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The Latest Developments in Cellular Agriculture

The production of meat and animal-based products through the use of cellular agriculture has the potential to help solve or mitigate many of the world’s most challenging problems.  With the CellAg Project, ProVeg is uniquely positioned to support the development and acceleration of this highly promising approach to feeding the world, while improving human and planetary health.

As part of its commitment to reducing animal production by 50% by 2040 (50by40), ProVeg initiated the CellAg Project in 2019. Learn more about this project and the potential for cellular agriculture to help the world transition to a more sustainable, healthy, just, and humane food system.

While ProVeg considers plant-based eating to be the perfect multiproblem solution to many of the world’s problems, we also acknowledge the huge potential of cellular agriculture and cultured meat, eggs, dairy, and seafood products as a complementary strategy towards achieving ProVeg’s mission of reducing animal production by 50% by 2040 (50by40). While cultured products are not yet available on the market, they appear poised to represent a substantial share of the protein sector in the coming years. According to the consulting firm Kearney, cultured meat could constitute 35% of global meat consumption by 2040. As a complement to the increasing number of plant-based products available on the market, cultured products could potentially play a major role in achieving 50by40.

The CellAg Project (CAP) began exploring the potential of creating animal-based products without animals with an interdepartmental team in 2019. Working in close strategic coordination with other key players, CAP currently focuses on raising awareness and increasing acceptance of cellular agriculture, building a cross-sectoral network, and incentivising collaboration within the sector in order to further this novel and promising approach. As an NGO-run initiative, CAP is independent, critical, and takes a big-picture perspective, making it a credible and respectable voice and actor, both inside and outside the cellular-agriculture sector. As such, the organisation is uniquely positioned to support the development and acceleration of this highly promising approach to sourcing protein.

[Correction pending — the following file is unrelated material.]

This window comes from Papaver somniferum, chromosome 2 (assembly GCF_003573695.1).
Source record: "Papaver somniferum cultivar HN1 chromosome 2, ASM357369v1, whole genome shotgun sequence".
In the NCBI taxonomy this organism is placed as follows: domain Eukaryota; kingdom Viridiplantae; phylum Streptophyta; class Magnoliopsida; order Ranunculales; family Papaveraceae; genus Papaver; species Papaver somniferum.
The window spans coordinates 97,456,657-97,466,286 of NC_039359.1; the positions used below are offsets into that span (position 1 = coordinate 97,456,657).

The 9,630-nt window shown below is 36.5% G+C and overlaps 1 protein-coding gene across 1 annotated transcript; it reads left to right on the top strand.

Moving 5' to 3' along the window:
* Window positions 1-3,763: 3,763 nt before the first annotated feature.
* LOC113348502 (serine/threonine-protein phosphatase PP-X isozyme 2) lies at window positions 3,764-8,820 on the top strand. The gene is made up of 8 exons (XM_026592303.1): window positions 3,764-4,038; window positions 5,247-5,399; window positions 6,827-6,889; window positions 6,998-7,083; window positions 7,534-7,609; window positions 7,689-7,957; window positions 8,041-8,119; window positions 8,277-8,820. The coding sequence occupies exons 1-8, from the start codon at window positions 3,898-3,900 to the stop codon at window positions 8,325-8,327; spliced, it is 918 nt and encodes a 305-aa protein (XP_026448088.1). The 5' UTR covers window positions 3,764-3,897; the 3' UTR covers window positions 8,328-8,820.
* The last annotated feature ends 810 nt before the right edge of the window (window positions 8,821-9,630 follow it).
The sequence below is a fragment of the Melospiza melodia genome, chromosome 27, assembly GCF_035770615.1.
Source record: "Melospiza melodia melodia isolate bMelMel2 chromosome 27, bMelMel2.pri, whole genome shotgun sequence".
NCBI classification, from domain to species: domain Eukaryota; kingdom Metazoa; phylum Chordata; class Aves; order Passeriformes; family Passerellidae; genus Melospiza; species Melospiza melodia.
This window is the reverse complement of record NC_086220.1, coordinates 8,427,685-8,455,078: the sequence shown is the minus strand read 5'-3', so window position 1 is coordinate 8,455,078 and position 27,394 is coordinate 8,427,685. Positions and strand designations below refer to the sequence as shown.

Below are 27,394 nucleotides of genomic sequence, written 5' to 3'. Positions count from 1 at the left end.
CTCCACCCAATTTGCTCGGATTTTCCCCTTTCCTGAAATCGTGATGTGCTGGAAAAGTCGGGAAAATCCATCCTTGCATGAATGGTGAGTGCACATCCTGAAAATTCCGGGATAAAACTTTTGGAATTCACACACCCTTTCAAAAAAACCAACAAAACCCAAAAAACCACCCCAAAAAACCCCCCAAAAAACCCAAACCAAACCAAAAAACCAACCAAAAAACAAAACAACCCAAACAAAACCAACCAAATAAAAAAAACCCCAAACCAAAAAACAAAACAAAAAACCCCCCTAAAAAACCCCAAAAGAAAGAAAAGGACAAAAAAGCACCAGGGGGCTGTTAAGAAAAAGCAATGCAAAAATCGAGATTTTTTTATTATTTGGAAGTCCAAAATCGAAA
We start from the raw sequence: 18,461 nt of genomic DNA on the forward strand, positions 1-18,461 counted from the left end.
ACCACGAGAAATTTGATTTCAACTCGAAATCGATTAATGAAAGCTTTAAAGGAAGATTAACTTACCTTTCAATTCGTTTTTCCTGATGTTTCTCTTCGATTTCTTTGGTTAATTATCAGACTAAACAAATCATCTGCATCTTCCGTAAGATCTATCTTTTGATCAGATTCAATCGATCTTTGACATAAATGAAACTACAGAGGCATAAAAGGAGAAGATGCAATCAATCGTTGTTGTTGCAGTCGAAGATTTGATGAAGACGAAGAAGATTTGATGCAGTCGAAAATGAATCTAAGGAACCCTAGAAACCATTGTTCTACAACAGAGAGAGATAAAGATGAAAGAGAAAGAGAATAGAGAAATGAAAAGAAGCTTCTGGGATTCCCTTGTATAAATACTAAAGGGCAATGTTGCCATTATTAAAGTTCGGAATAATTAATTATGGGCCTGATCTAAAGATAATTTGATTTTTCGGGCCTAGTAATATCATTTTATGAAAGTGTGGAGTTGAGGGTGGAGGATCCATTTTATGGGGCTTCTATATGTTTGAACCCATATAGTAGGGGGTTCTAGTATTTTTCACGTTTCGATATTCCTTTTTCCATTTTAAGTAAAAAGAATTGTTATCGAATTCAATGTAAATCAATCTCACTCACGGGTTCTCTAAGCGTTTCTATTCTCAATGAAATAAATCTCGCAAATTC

Through its CellAg Project, its Incubator, its New Food Invest and New Food Conference events, and its Food Industry & Retail department, ProVeg International works to further the development of cellular agriculture and support stakeholders in their efforts to bring cultured alternatives to market, all of which have the potential to help the world transition to a more sustainable, healthy, just, and humane food system.

The latest in Cellular Agriculture

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Plant-based and cultivated alternatives: massive synergies ahead

In comparison to conventional meat, cultivated meat offers numerous benefits in terms of taste…

Cultured Meat Communication 101

ProVeg has compiled a communication guide to provide an understanding of who the potential consumers of cultured meat are – and which communication strategies have the potential to lead to greater acceptance.

lab-based imagery report

Lab-based vs. food-based imagery and its impact on consumer perceptions of cultured meat

ProVeg conducted a survey in order to understand how lab-based and food-based images influence consumer perceptions of cultured meat.

We need innovations to save the world

Nick Lin-Hi, Full Professor of Business and Ethics at the University of Vechta in Germany, talks to ProVeg about his work on how to move society to a sustainable path.

Taking animals out of the equation

Read our article to learn about the potential of cellular agriculture for reducing the use of animals in our food system.

Cultured meat in Europe: which country is leading the race?

What are European governments’ appetites for cultured meat like in France, Germany, the Netherlands, Spain, and the UK?

a burger

Building a kinder future with cellular agriculture

In January 2022, Mosa Meat published a peer-reviewed paper revealing how it achieves muscle differentiation without fetal bovine serum (FBS).

European flag image

European Union research funding in cellular agriculture

In the light of the current pandemic and the ongoing climate crisis, it’s imperative that the…

plant-based chorizo sausages

Cultured and plant-based ingredients: the best of both worlds

Combining plant-based and cultured ingredients allows for the development of a new generation…

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